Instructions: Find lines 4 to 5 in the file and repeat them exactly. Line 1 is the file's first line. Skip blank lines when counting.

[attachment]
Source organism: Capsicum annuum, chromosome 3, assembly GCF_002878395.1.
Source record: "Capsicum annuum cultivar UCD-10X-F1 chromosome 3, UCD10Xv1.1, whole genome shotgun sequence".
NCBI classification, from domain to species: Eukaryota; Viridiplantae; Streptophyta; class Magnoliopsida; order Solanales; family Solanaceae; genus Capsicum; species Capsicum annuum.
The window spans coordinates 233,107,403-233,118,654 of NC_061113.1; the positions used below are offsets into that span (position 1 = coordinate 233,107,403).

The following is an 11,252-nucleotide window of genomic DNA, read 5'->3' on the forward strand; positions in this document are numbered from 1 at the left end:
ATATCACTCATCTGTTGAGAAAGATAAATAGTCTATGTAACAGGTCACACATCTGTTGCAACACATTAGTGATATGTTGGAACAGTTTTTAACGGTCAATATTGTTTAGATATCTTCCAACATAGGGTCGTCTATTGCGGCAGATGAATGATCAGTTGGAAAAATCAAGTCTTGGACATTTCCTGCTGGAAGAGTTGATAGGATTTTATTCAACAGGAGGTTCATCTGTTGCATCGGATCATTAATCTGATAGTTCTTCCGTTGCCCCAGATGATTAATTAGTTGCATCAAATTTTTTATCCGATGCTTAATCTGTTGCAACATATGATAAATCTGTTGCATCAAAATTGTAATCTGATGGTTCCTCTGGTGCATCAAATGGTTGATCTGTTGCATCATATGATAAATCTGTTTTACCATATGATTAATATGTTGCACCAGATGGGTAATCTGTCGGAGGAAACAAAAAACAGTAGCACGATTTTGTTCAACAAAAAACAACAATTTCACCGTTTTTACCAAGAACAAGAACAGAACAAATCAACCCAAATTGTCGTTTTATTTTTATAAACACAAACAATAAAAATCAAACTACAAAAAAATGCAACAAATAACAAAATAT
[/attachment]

The window spans coordinates 233,107,403-233,118,654 of NC_061113.1; the positions used below are offsets into that span (position 1 = coordinate 233,107,403).

The following is an 11,252-nucleotide window of genomic DNA, read 5'->3' on the forward strand; positions in this document are numbered from 1 at the left end: